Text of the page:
Washington — President Carter is moving steadily toward winning the Democratic presidential nomination despite his inability to deliver a knockout blow to Sen. Edward M. Kennedy in Maine.
Mr. Carter now has come out ahead in three straight tests against Senator Kennedy -- in Florida, Iowa, and Maine. All these were contests that the Massachusetts senator earlier had indicated he should and would win.
Now a Monitor survey of upcoming primaries indicates that while the President probably picked up little momentum from his victory in the Maine caucuses Feb. 10, he still is the favorite in primaries in New Hampshire, Vermont, Florida, Georgia, Alabama, Puerto Rico, and Illinois.
Only in the senator's home state, Massachusetts, is Mr. Kennedy well out in front. Monitor staff writer George Merry in Boston makes this assessment: "Kennedy is out front 2 to 1 now -- but Carter will probably narrow this." He sees the President defeating Mr. Kennedy in New Hampshire in a "close" contest.
Recent pools have given Mr. Carter about a 2-to-1 advantage. The senator's relatively close second-place finish in Maine, winning about 40 percent of state delegates to 46 percent for the President, was a superb organizational effort and has buoyed his campaign workers. It was what Mr. Kennedy needed to keep campaign contributions coming in and should enable him to wage at least one more all-out battle.
Meanwhile, on the Republican side, George Bush continues to build on his Iowa victory.
If polls are correct, the former Ambassador to the United Nations is enjoying a wide margin over Ronald Reagan in New England -- and particularly in New Hampshire -- as well as holding a 6-point lead over the former California governor in Illinois.
Whether Mr. Bush can keep his momentum going in the South against Mr. Reagan and former Texas governor John Connally remains a question.
California Gov. Edmund G. Brown Jr.'s candidacy for the Democratic nomination gained new credibility in the Maine caucuses. He received about 13 percent of the state delegate vote.
Governor Brown also may have discovered an important issue in Maine: Much of his strength came from young people who rallied behind his anti-draft registration position.
Presidential adviser Robert Strauss, assessing this anti-draft vote in a breakfast meeting with reporters in Washington Feb. 11, said he thought the issue is "significant," but "it is not a movement.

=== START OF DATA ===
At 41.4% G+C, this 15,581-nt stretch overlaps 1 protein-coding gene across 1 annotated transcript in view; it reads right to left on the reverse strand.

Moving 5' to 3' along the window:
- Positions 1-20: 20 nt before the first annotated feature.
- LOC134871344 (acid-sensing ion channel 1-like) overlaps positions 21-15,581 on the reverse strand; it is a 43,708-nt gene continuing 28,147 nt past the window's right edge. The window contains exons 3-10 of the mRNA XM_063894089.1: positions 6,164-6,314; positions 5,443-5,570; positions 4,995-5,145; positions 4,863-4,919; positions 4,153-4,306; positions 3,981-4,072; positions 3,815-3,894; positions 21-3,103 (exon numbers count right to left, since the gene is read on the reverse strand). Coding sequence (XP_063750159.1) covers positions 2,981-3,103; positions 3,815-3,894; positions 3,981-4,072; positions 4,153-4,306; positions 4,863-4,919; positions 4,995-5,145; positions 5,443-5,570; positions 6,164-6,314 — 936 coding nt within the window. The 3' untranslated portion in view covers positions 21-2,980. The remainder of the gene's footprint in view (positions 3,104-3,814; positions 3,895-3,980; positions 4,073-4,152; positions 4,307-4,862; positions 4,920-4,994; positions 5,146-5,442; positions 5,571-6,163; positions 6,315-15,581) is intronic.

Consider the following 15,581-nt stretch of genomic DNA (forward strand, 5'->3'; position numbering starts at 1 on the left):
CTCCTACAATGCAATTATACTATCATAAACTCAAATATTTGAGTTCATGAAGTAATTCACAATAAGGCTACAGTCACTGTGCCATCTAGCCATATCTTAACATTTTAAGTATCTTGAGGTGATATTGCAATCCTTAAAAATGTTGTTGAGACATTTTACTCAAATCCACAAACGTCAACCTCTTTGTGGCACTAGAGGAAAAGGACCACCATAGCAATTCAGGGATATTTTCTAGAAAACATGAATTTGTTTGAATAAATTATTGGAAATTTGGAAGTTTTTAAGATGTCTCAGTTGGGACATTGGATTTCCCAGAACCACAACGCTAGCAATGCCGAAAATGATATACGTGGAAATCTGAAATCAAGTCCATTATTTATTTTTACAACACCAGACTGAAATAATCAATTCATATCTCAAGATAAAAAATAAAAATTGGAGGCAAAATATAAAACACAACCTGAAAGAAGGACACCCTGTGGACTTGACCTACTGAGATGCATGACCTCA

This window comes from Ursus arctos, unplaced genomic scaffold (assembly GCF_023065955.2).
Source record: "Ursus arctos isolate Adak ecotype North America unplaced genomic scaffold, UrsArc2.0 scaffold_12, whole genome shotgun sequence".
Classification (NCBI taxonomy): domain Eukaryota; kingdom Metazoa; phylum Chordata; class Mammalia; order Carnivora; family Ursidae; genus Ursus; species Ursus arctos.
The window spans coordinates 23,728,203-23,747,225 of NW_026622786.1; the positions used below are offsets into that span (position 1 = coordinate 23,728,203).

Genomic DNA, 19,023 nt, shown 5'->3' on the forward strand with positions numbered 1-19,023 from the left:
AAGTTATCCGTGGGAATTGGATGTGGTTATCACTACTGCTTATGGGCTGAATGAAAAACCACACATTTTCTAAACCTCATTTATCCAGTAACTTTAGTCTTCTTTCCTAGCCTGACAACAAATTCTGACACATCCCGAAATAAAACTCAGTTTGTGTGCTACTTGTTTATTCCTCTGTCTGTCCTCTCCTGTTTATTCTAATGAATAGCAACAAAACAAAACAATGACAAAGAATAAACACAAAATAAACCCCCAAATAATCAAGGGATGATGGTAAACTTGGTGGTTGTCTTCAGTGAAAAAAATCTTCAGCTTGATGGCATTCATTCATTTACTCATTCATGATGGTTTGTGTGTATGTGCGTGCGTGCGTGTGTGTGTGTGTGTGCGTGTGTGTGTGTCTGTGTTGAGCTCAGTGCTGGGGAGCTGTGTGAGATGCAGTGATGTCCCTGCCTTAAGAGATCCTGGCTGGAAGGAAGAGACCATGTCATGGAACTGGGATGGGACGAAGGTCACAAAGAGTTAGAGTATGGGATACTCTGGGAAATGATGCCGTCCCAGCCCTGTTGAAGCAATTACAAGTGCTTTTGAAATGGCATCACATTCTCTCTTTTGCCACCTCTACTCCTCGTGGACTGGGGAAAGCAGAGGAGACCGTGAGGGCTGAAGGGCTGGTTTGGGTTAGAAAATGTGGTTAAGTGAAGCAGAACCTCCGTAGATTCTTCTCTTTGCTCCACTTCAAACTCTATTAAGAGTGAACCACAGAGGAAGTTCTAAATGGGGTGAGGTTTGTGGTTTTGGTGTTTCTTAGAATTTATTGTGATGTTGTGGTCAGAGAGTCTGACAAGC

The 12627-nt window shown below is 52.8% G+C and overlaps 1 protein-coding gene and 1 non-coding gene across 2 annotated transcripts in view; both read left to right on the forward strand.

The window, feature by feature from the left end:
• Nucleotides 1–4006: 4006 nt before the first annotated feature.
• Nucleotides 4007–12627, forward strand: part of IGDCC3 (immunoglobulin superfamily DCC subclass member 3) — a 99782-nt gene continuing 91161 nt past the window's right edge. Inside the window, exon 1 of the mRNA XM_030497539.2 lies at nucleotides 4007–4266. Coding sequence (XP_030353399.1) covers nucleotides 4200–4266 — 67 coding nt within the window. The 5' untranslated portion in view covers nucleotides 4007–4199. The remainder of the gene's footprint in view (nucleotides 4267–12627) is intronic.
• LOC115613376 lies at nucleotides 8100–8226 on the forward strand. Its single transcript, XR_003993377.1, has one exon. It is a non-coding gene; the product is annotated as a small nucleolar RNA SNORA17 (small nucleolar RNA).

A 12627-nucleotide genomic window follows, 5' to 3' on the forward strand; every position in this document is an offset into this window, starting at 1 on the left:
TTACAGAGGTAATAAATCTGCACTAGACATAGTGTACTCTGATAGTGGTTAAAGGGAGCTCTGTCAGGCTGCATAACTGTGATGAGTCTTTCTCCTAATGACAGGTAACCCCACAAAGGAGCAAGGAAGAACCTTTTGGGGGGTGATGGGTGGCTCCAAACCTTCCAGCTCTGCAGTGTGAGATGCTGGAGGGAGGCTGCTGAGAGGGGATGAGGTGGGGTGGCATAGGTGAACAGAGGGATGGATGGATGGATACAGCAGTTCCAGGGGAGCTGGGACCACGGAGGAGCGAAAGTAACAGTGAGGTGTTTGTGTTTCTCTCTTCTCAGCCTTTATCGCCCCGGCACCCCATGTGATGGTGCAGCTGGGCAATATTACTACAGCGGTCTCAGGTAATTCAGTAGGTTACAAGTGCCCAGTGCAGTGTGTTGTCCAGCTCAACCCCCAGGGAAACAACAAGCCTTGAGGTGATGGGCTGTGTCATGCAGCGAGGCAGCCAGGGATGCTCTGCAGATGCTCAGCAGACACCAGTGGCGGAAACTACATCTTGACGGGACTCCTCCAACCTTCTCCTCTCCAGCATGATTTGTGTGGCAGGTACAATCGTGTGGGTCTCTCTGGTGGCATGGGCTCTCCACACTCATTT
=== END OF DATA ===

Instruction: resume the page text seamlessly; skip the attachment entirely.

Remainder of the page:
"At least," he said, "I hope it isn't."
Several questions now emerge from Senator Kennedy's "stay alive" finish in Maine:
* Will Mr. Carter decided to debate the senator? Both Robert Strauss and Tim Kraft (another Carter campaign leader) told reporters at this breakfast meeting that the decision to debate was one the President would have to make himself. Mr. Strauss indicated doubts that the President would debate.
* Will Mr. Carter campaign in New Hampshire? Said Mr. Strauss: "Carter said he would not engage in partisan campaigning while the hostages are being held. It's my judgment that he won't go out and campaign until the hostages are released. I could be wrong. But that's the commitment the President has made."
* Will Mr. Carter answer critics (including Kennedy and Brown) who say he has "exaggerated" the Afghanistan crisis? Mr. Strauss's reply: "The President will talk about that at his press conference this week."
The main ingredients in the strong Kennedy comeback after his dispiriting Iowa defeat:
1. The Kennedy campaign team made 20,000 phone calls to Maine voters and 1, 000 Kennedy workers went door-to-door.
2. The senator was in "Kennedy country," despite his attempted disclaimers. Voters were more inclined to vote for a "home boy" from New England than for a Southerner.
3. There are always voters who like to back the "underdog," particularly if they are not all that much in favor of the "upperdog." Thus, many who caucused in Maine were backing "underdog" Kennedy as against a president who really hasn't excited them that much.